The article is primarily about GPS and hiking, but at the end, the following, of course using “digging up ground” in the description is included:
Another relatively new recreational hiking activity that will be discussed at the GPS seminar will be geocaching-a hide-and-seek type game for GPS users. The basic idea for geocaching is to have individuals and organizations set up caches all over the world, post the coordinates online, typically on the Web site www.geocaching.com, and then let treasure hunters track down what has been stashed.
Neal Oren, manager for the Adventure 16 store in Tarzana, said geocaching has slowly developed into a popular outdoors activity over the last several years. He estimates that one in 10 hikers currently own a GPS unit, which range in price from $100 for low-end models to more than $700 for units that come as small as a watch or with built-in communication features.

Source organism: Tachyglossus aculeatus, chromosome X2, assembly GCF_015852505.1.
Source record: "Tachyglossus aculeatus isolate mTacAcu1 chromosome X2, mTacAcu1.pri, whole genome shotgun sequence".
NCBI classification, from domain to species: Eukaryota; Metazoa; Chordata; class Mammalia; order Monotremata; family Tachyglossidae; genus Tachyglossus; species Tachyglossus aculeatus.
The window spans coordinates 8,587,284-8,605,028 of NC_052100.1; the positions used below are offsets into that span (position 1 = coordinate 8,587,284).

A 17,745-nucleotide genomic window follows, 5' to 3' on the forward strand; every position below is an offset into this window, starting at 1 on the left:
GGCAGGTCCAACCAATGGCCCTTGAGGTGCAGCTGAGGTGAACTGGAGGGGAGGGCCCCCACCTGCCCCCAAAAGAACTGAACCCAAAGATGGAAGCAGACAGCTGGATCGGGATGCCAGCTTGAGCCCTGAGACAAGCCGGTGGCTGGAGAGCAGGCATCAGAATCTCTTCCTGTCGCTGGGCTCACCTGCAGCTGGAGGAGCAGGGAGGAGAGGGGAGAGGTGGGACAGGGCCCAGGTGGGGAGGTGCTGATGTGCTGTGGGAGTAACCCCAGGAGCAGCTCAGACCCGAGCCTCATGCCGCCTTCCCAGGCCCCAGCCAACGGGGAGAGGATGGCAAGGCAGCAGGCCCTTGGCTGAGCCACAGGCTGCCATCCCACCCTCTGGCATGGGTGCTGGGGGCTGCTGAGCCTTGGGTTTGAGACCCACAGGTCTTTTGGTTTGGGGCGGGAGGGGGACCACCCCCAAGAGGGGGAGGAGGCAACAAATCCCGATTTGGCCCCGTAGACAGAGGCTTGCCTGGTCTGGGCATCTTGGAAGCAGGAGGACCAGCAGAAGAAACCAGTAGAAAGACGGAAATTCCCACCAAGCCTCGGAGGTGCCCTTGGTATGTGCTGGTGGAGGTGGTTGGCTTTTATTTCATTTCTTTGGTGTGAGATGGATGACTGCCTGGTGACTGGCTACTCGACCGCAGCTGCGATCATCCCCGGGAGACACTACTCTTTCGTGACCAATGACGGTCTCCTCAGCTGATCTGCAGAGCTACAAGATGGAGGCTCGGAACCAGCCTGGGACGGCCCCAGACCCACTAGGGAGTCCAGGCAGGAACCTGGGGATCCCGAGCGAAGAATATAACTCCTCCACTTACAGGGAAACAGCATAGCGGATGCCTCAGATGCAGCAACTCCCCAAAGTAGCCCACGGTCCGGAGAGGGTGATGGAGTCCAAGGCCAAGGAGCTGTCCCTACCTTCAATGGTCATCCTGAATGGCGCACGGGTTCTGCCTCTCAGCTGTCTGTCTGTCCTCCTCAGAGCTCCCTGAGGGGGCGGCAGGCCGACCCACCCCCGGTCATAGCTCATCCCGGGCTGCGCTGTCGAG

“It’s a great way for families to get their kids outdoors and interested in hiking,” Oren said of geocaching. “People seem to really like the treasure hunting aspect of it.”
However, Elliott warns that there are certain wildlife areas that are not to be utilized by geocachers because they sometimes fall under protected status. Because a typical geocache can involve digging up ground to burying some form of treasure, Elliott said he would discuss the proper areas, situations and techniques for locating a geocaching spot that would prevent adverse environmental effects.